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Subject: Re: [boost] [Preprocessor] Adding variadic macros support
From: Paul Mensonides (pmenso57_at_[hidden])
Date: 2010-11-27 09:36:47

On Thu, 25 Nov 2010 08:42:37 -0500, Edward Diener wrote:

> You are right. Evidently the code is under CVS, but not under SVN ( yet
> ? ).
> I will look at Chaos and see what is done.

You'll have to pull it out of the CVS repository. The Subversion
respository is not being used yet. The library is complete, as of right
now there are more than five hundred primary interface macros (i.e. not
counting implementation macros). There are more than two thousand
interface macros if derivative macros are included (still not including
implementation macros).

If you checkout from the CVS, there is a file $CHAOS_ROOT/built-docs/
headers.html that lists all of the headers in the library. The first
link (i.e. <chaos/preprocessor.h>) might be more useful for navigation.
The reference documentation is complete (and extensive) except for a
couple of macros that I added recently. There are lots of examples
(mostly contrived). The topical documention is not complete, but feel
free to ask me whatever you want.

Chaos' use of variadics is controlled by CHAOS_PP_VARIADICS. This is
normally set automatically based on whether the language supports
variadics. However, there is currently no usable definition of
__cplusplus for it to work with. Thus, by default, variadics are
disabled in C++. However, the macro CHAOS_PP_VARIADICS can be defined on
the command line to override the automatic settings. E.g. with GCC...

g++ -E -P -std=c++0x -I $CHAOS_ROOT -D CHAOS_PP_VARIADICS test.cpp

===== Requirement for a Compliant Preprocessor =====

The techniques used by Chaos' internals are *extremely* advanced. Most
of the time, they require the preprocessor to do *exactly* what it should
do according to the standard(s). Because of that, Chaos cannot be ported
to broken preprocessors like MS (and putting workarounds in the source
would defeat the purpose of Chaos even if such workarounds were possible).

I believe that GCC, EDG-based compilers, and Wave are 100% usable. There
are a few others that are mostly usable as well as a few tools that have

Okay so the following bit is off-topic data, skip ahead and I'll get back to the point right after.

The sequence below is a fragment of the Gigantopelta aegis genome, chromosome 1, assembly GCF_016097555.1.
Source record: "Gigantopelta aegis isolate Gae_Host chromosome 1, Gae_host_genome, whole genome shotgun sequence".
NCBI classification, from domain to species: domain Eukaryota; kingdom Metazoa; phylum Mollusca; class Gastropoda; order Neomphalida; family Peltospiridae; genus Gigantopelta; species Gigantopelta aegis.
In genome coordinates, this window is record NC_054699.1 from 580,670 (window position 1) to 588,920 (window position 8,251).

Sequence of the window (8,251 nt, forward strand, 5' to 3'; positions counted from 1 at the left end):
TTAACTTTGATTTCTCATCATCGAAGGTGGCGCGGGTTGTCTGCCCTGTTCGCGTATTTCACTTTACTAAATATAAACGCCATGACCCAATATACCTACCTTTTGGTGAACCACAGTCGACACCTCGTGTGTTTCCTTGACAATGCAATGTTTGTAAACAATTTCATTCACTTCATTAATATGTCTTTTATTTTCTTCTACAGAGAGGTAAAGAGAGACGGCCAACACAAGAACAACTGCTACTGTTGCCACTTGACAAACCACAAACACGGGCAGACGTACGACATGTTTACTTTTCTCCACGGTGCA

internal (custom) preprocessor implementations that are 100% usable
also. In particular, VC++ is *not* usable. I am not sure about Sun at
the moment.

===== Notable Differences from the Boost pp-lib =====

The most obvious (considering the context) is support for variadics/
placemarkers from the ground up. Probably more importantly, Chaos
generalizes recursion and all higher-order constructs are reentrant
without replication of their implementations. As an example, take a look
at the implementation of BOOST_PP_REPEAT compared to the following:

#define REPEAT(n, macro, ...) \
    REPEAT_S(CHAOS_PP_STATE(), n, macro, __VA_ARGS__) \
#define REPEAT_S(s, n, macro, ...) \
    CHAOS_PP_IF(n)( \
    )( \
        CHAOS_PP_DEC(n), macro, __VA_ARGS__ \
    ) \
#define REPEAT_I(_, s, n, macro, ...) \
        s, n, macro, __VA_ARGS__ \
    )) \
    CHAOS_PP_CALL(macro)()(s, macro, n, __VA_ARGS__) \

#define MACRO(s, n, ...) \
    CHAOS_PP_COMMA_IF(n) class T ## n \

    5, MACRO, ?

===== Variadics as Data Structures =====

Over the course of development of Chaos, I rapidly discovered that the
direct use of variadics as element sequences is only marginally useful
(at best). Variadics are better used for other things. Let me clarify.
Variadics as raw data structures are virulent. They take over the
interface of everything else by forcing particular argument orders and
"stealing" the single variadic "argument". As an obvious example, you
can't have an algorithm that operates on two such data structures.

OTOH, variadics used indirectly in data structures are very useful (e.g.
variadics sequences). Even with tuples such that the size is not
required to be known for element access. Long story short, (...) is
better than just ... for all kinds of reasons.

===== Lambdas/Binding =====

Chaos has a pretty heavyweight lambda engine. For example (contrived),

#include <chaos/preprocessor.h>

            CHAOS_PP_CAT_(= T, CHAOS_PP_DEC_(CHAOS_PP_ARG(1)))

...results in:

class T0, class T1 = T0, class T2 = T1, class T3 = T2, class T4 = T3

However, the problem with lambdas (with the preprocessor) is that they
are considerably more expensive. No matter how you do it, it requires
some sort of interpretation--which is slower--and simply having a macro
is usually clearer. I've actually been considering their removal from
Chaos for several years.

#define _(s, n) \
    class T ## n \


#undef _

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